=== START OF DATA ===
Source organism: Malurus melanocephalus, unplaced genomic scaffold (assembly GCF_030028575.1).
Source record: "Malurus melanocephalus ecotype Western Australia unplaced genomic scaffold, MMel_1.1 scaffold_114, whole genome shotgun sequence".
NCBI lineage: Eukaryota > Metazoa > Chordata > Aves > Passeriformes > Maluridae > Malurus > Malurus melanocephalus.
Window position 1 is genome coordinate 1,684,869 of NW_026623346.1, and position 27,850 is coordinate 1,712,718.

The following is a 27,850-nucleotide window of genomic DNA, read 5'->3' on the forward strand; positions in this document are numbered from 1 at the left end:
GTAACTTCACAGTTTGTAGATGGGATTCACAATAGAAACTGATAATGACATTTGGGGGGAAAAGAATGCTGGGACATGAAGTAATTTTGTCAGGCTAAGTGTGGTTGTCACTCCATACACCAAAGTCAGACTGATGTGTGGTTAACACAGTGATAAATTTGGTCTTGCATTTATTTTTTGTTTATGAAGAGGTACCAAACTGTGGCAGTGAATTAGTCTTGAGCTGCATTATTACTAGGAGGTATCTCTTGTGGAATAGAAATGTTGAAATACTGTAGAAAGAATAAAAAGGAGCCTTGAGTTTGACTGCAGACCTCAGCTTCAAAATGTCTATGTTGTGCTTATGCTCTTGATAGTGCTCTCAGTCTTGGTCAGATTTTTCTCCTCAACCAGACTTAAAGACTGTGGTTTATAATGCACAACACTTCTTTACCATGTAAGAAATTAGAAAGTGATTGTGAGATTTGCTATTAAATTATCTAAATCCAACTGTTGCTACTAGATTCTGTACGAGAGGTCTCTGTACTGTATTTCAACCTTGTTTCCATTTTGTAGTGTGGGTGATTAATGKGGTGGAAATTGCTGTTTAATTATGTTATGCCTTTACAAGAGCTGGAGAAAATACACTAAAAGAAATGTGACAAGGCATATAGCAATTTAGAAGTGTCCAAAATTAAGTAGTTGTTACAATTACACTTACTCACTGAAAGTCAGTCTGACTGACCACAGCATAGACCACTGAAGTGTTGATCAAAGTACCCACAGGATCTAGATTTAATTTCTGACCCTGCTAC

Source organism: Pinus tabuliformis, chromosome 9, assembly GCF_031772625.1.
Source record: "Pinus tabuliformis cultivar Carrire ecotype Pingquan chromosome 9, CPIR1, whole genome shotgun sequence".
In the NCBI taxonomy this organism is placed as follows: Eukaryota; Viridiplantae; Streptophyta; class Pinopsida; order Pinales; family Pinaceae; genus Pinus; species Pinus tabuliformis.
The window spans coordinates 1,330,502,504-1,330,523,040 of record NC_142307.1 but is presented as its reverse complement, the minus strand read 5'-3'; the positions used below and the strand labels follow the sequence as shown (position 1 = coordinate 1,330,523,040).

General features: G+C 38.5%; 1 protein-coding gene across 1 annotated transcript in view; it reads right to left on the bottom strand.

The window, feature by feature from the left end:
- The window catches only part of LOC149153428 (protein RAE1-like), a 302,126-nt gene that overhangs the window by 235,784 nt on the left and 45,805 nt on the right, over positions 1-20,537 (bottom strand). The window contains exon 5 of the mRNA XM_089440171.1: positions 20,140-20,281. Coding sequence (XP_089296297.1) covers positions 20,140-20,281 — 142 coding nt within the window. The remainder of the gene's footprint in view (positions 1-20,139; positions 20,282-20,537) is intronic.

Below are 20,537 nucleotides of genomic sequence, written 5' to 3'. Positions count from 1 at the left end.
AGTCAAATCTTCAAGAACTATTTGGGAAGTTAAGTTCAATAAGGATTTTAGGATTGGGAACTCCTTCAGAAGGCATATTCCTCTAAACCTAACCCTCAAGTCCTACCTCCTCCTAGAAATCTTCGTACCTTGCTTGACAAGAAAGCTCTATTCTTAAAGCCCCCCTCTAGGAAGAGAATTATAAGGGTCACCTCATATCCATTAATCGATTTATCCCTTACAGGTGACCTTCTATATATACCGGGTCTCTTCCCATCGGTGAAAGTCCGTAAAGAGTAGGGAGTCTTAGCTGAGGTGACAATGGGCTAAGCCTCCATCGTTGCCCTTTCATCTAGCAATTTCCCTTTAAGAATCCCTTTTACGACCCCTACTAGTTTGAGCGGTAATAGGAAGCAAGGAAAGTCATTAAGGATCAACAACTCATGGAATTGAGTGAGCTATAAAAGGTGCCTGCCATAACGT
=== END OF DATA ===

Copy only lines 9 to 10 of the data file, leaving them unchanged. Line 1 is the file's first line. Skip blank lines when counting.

In the NCBI taxonomy this organism is placed as follows: Eukaryota; Viridiplantae; Streptophyta; class Pinopsida; order Pinales; family Pinaceae; genus Pinus; species Pinus tabuliformis.
The window spans coordinates 1,330,502,504-1,330,523,040 of record NC_142307.1 but is presented as its reverse complement, the minus strand read 5'-3'; the positions used below and the strand labels follow the sequence as shown (position 1 = coordinate 1,330,523,040).